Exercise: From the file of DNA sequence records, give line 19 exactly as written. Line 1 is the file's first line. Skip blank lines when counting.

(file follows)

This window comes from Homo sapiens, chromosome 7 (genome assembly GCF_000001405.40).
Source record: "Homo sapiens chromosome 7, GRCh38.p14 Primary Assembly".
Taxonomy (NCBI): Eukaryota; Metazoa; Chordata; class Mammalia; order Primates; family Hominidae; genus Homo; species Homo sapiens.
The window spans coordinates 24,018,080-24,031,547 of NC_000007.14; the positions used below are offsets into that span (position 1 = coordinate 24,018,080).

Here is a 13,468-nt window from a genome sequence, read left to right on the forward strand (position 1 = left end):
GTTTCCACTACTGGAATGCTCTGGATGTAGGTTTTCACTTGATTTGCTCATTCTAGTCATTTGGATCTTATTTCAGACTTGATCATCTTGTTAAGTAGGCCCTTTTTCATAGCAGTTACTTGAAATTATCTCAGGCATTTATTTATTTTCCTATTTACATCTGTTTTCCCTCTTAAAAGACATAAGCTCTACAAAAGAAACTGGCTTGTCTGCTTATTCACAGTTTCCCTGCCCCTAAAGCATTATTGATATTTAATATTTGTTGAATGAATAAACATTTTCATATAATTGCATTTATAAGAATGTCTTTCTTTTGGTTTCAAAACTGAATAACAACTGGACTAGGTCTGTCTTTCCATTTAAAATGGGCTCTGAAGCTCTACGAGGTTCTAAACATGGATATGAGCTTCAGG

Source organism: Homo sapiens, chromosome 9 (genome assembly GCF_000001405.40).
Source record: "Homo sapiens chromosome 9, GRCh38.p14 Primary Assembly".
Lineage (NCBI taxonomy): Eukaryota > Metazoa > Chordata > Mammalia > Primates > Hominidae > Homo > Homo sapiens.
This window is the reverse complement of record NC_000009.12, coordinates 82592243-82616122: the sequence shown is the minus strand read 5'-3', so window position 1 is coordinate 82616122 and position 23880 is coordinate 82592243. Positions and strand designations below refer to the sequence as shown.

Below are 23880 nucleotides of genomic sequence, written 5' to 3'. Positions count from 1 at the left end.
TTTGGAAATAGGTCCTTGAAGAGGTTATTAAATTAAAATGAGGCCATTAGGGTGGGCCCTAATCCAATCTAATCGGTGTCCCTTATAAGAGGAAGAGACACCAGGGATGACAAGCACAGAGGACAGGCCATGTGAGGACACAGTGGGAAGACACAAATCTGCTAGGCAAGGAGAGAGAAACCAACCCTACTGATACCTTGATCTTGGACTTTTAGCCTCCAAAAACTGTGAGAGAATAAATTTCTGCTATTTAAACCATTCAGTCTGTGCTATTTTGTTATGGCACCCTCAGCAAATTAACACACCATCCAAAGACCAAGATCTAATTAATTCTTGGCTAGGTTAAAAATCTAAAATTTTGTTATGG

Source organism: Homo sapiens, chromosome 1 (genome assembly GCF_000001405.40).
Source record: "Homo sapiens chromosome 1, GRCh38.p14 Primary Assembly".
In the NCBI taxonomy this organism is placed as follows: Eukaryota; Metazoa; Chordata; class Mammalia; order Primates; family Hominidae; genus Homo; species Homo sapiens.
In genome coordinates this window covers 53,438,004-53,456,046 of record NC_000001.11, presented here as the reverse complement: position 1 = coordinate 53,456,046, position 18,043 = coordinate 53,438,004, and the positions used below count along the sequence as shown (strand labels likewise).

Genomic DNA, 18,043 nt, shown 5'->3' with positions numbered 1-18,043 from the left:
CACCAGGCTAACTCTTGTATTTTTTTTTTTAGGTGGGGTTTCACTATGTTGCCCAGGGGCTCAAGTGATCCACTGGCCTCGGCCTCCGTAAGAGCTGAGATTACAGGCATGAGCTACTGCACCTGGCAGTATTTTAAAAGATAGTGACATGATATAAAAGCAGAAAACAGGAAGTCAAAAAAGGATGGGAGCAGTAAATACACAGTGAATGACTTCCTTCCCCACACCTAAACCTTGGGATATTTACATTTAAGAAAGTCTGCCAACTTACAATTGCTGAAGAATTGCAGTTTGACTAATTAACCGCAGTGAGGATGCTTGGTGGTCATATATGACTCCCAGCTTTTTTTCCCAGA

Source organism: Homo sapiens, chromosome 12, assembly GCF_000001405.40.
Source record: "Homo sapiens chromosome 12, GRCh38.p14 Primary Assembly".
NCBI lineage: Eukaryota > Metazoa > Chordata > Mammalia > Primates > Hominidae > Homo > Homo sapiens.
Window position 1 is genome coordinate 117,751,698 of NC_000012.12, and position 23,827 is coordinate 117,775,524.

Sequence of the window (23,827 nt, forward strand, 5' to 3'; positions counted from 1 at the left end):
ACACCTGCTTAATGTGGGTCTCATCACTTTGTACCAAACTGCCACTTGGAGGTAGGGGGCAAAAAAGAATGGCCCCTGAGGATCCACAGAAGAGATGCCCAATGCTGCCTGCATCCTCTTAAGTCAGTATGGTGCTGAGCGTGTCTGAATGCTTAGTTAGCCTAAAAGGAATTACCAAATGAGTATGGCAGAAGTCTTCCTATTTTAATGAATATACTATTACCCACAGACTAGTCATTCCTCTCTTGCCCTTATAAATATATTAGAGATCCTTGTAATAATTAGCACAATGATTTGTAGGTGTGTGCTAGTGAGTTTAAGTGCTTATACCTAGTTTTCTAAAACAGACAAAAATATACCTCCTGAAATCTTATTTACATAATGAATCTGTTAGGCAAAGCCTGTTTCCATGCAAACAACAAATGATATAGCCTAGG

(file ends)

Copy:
Source organism: Homo sapiens, chromosome 12, assembly GCF_000001405.40.